Nevada Arts + Culture
The folks at UNR’s Mathewson-IGT Knowledge Center have outdone themselves (and as far as they can tell, everyone else) this year with a twist on the traditional Christmas tree — a 14-foot book tree made entirely of green and gold reference books.
It took staffer Alden Kamaunu and his helpers six hours and more than 600 books to create the display. Last year’s book tree was about half that size, and as far as UNR research librarians can tell, this year’s tree may be the largest of its kind in the world. Check out the time-lapse video of its construction below, and check out the full article.
Looking back at 2012, it’s not a stretch to say that northern Nevada seems in the midst of a literary renaissance. No fewer than five standout novels and short story collections have been published this year from northern Nevada authors, or from Nevada authors with strong literary connections to the northern part of the state. We started the year with Tupelo Hassman’s Girl Child, and Ben Rogers’ The Flamer, then marched steadily through summer with Christopher Coake’s You Came Back, and Claire Vaye Watkins’ Battleborn.
Each of these has received national press and recognition, and, alongside numerous other books sprouting from the region this year, have helped to re-energize the northern Nevada literary community and put it back on the map as a growing epicenter for great literature. Now we wrap up the year with the December 25 launch of Mark Maynard’s debut short story collection, Grind –– an eavesdropping of sorts on the everyday characters that inhabit Reno, both on its streets and in its imagination. Maynard’s collection, like Watkins’, explores what it’s like to be fundamentally Nevadan, which is to say whirling at the crossroads of several different, often conflicting cultures and environments.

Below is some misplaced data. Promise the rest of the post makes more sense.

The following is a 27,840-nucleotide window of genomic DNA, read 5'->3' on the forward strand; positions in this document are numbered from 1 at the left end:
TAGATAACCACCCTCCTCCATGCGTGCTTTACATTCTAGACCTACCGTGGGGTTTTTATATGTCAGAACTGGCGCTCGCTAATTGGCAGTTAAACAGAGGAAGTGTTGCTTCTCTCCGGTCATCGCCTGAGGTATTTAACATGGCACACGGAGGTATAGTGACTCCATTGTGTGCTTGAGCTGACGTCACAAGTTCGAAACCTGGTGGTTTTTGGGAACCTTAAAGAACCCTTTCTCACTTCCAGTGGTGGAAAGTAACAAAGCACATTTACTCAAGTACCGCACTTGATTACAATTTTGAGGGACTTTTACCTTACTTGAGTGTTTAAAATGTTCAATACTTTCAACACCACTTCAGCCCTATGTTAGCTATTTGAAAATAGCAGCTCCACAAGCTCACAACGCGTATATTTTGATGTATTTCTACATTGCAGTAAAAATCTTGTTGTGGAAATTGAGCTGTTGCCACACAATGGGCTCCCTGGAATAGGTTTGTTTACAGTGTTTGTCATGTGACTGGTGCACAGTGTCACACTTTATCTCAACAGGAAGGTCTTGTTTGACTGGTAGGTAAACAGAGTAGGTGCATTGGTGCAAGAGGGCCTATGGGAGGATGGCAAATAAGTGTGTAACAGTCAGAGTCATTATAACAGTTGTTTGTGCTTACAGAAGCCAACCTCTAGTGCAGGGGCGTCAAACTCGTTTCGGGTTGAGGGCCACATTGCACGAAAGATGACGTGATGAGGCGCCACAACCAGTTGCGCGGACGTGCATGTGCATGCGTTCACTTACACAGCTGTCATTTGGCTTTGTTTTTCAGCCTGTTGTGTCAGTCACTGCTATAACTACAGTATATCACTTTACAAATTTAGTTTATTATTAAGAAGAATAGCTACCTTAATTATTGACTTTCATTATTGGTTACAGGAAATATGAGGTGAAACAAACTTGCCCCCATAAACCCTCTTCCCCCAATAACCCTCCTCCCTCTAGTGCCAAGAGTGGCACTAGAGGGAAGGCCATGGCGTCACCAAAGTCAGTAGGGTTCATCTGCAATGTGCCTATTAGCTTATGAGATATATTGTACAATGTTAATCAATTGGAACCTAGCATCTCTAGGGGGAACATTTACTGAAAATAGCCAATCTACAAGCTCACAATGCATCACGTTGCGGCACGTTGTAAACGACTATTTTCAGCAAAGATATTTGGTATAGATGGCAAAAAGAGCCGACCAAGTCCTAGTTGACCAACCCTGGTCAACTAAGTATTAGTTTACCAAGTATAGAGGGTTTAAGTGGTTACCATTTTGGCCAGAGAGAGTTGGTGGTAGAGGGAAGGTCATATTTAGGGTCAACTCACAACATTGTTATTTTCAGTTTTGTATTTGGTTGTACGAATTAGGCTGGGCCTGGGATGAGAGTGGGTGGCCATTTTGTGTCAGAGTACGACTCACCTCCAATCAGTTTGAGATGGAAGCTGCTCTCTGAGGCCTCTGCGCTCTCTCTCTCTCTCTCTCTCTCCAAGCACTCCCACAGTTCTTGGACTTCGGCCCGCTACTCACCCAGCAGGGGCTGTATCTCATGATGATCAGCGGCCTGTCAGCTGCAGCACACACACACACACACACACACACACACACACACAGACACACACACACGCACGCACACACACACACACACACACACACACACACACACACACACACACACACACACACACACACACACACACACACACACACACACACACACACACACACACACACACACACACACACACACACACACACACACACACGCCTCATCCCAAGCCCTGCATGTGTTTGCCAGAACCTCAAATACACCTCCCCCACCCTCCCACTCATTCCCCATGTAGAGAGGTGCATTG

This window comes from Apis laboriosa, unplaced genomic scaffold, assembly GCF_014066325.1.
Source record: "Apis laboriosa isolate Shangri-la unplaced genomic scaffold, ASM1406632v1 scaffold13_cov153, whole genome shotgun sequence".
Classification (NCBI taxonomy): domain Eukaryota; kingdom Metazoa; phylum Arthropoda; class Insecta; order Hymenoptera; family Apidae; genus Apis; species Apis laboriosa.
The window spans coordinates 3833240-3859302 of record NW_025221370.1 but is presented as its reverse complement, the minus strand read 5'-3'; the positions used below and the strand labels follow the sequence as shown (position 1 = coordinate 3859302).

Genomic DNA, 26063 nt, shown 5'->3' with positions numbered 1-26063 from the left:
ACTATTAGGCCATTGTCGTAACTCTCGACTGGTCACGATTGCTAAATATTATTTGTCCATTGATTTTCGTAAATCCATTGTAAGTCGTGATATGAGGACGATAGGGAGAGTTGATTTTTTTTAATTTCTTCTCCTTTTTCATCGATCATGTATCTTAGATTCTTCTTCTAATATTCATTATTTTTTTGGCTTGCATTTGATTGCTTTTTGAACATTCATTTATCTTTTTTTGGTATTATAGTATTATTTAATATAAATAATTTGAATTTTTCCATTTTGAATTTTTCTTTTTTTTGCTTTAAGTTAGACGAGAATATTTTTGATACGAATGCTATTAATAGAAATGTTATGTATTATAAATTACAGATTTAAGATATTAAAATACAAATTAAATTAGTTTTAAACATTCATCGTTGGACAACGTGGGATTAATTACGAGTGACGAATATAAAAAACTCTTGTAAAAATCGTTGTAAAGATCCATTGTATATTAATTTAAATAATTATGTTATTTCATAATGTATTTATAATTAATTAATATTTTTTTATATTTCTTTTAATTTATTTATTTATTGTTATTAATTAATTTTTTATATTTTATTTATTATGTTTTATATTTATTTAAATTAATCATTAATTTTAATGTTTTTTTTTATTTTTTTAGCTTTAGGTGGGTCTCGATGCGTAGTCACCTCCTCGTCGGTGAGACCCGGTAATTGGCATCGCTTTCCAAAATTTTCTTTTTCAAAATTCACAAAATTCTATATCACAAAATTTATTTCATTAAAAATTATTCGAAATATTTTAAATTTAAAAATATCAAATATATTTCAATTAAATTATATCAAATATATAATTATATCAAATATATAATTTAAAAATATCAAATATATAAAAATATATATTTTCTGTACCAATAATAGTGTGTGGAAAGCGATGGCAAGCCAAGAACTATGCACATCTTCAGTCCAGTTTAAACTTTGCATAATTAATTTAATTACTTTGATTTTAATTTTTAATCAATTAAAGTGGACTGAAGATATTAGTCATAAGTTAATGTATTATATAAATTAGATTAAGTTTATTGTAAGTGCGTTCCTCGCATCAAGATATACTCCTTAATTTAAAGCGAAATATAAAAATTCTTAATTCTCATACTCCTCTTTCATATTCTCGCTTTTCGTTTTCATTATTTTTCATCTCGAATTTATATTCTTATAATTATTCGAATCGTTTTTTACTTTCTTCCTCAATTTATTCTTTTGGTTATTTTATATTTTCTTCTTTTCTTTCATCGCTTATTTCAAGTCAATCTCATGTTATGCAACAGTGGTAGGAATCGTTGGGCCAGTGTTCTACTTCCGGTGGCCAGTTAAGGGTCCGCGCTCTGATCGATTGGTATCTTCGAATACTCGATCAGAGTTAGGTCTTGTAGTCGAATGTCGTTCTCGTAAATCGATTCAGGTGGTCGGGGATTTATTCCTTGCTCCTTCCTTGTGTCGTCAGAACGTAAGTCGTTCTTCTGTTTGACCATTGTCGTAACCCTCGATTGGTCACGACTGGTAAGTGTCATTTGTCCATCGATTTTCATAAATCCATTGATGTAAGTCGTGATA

Sundance Bookstore in Reno is hosting a book launch celebration for Grind on Thursday, December 6, at 6:30. For more information on both the book and the event, visit Sundance online.
Citing brushes with historic literary greats like Mark Twain, John Steinbeck, and Saul Bellow, along with modern resident authors like Ellen Hopkins, Christopher Coake, and Emma Sepulveda, a new feature in Ploughshares literary magazine calls out Reno/Tahoe as a lively community where literary arts glitter alongside neon casinos, and where literary education can be had in multiple venues, from universities to long-standing local writer’s groups. Plenty of local hangouts, events, and resources get a mention, including Sundance Bookstore, Bibo Coffee Company, Artown, even the Nevada Review!
Those of us in Nevada know we have a long, fascinating history with literature, a thriving arts community, and a re-emerging literary identity thanks to authors like Claire Vaye Watkins, Ben Rogers, Tupelo Hassman, Susan Palwick and others — but it’s always nice to see our area getting that recognition in national press.
Check out the Ploughshares article in its entirety here.
And happy Halloween, too, to those taking part in spooky festivities around the state. In honor of both, enjoy “La Vida en Muerte,” or “The Life in Death” celebration at Winchester Cultural Center in Las Vegas. This short video is presented by the Nevada Arts Council as part of the Nevada Stories program.